Confirm territory size and exclusivity
Territory is another issue to consider. It should be exclusive, clearly defined by map boundaries and, as mentioned earlier, you should satisfy yourself that there are plenty of potential customers for your product or service within your designated area. Check out the competition, too. How does your offering stack up against competitors and how many competing companies are chasing the same business on your patch?
What about expansion?
Different people have their own vision of what success looks like. For some it may simply be operating their own independent business, with a steady income and the flexibility that comes with being their own boss. Others may have strong ambitions to grow a large, highly profitable business.
Unless you have significant capital to invest, you might need to start in a small, low risk way and develop your multi-unit management franchise from there. At ChipsAway, we see a lot of people who want to start as one-man bands, but whose business plan is to expand over time, taking on staff, extra vehicles or even premises in the form of a ChipsAway CarCare Centre.
It’s therefore well worth making sure that the business model you consider lends itself to such expansion, the opportunity for growth is clearly available and, vitally, your franchisor has the necessary experience and support structures in place to facilitate such expansion. Again, talk to those franchisees who’ve been there, done it and got the T-shirt.
When things go wrong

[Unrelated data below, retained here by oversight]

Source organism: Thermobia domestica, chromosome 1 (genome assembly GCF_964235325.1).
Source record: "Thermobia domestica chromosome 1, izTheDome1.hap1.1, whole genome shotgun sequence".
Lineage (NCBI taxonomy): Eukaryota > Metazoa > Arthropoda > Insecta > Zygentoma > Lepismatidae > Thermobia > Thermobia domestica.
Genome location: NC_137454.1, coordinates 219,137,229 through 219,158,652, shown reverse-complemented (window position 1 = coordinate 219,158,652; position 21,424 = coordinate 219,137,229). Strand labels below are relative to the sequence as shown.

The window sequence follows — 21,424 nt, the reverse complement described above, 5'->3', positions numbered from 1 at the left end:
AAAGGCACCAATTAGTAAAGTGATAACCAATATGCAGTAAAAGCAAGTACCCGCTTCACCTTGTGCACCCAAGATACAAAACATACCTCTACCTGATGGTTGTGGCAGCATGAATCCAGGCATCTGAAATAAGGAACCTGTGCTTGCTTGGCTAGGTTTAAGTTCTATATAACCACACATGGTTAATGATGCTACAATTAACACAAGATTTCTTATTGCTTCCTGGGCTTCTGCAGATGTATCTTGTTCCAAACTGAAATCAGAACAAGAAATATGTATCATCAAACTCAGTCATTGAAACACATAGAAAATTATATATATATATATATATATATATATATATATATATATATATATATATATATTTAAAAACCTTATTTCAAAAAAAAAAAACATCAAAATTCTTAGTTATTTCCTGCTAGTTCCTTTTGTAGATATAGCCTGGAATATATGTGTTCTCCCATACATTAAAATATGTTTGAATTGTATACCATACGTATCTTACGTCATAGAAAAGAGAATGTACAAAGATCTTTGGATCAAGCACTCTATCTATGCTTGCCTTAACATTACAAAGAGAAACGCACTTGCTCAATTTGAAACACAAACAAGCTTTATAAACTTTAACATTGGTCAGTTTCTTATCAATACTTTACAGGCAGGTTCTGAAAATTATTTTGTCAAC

A good franchisor understands that a successful franchise network is key to the success and long-term future of the company. Good franchisors will not stand by and watch hardworking franchisees fail, but will be prepared to invest in extra support or training, wherever possible. On the other hand, if your business goes great guns, find out whether your success triggers a package of benefits that will enable you to build and develop your business, as well as contributing further to the overall success of the franchise.
Remember that you are not buying a job
Simply buying a franchise can’t guarantee success in self-employment. It can provide a blueprint for a profitable business and can give you many advantages, but ultimately it will be your business and your responsibility to make a success of it.
So before you reach for your cheque book, first do your homework.
ChipsAway has been very successful in building brand awareness and generating new leads for our franchise network with a high profile national marketing campaign, including TV advertising and Google AdWords. However, our top franchisees invest in their own local marketing to capitalise on our activity, rather than simply sitting back and hoping the phone will ring.
So check out the market potential, franchisor, brand, franchise package and franchise contract. Check your competitors, but most importantly of all check out your own suitability for successful self-employment.
If you choose wisely and are prepared to put in 100 per cent enthusiasm and hard work, then with the right franchise your investment is a lot safer than it would be in most other places right now.